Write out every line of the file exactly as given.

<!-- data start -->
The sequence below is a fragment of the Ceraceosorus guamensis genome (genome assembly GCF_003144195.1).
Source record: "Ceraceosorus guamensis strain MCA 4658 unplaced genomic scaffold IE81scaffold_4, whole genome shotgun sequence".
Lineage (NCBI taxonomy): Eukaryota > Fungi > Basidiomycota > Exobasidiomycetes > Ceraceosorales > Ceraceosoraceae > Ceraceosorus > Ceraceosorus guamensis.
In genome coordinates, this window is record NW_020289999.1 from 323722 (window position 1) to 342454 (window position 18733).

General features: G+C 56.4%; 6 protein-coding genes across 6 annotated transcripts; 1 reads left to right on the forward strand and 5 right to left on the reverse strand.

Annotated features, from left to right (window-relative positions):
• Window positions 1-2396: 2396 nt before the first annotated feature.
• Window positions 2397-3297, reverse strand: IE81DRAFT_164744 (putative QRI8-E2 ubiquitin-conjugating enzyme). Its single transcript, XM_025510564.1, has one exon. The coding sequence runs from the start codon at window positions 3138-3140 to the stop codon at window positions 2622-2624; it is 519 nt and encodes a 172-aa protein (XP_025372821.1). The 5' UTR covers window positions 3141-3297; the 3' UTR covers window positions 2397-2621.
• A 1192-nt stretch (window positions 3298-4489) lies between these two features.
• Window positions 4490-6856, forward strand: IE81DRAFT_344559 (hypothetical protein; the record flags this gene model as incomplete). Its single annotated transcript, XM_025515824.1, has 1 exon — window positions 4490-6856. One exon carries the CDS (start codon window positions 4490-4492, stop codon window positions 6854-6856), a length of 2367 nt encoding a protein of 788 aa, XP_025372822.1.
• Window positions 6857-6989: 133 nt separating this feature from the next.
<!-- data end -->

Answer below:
The sequence below is a fragment of the Ceraceosorus guamensis genome (genome assembly GCF_003144195.1).
Source record: "Ceraceosorus guamensis strain MCA 4658 unplaced genomic scaffold IE81scaffold_4, whole genome shotgun sequence".
Lineage (NCBI taxonomy): Eukaryota > Fungi > Basidiomycota > Exobasidiomycetes > Ceraceosorales > Ceraceosoraceae > Ceraceosorus > Ceraceosorus guamensis.
In genome coordinates, this window is record NW_020289999.1 from 323722 (window position 1) to 342454 (window position 18733).

General features: G+C 56.4%; 6 protein-coding genes across 6 annotated transcripts; 1 reads left to right on the forward strand and 5 right to left on the reverse strand.

Annotated features, from left to right (window-relative positions):
• Window positions 1-2396: 2396 nt before the first annotated feature.
• Window positions 2397-3297, reverse strand: IE81DRAFT_164744 (putative QRI8-E2 ubiquitin-conjugating enzyme). Its single transcript, XM_025510564.1, has one exon. The coding sequence runs from the start codon at window positions 3138-3140 to the stop codon at window positions 2622-2624; it is 519 nt and encodes a 172-aa protein (XP_025372821.1). The 5' UTR covers window positions 3141-3297; the 3' UTR covers window positions 2397-2621.
• A 1192-nt stretch (window positions 3298-4489) lies between these two features.
• Window positions 4490-6856, forward strand: IE81DRAFT_344559 (hypothetical protein; the record flags this gene model as incomplete). Its single annotated transcript, XM_025515824.1, has 1 exon — window positions 4490-6856. One exon carries the CDS (start codon window positions 4490-4492, stop codon window positions 6854-6856), a length of 2367 nt encoding a protein of 788 aa, XP_025372822.1.
• Window positions 6857-6989: 133 nt separating this feature from the next.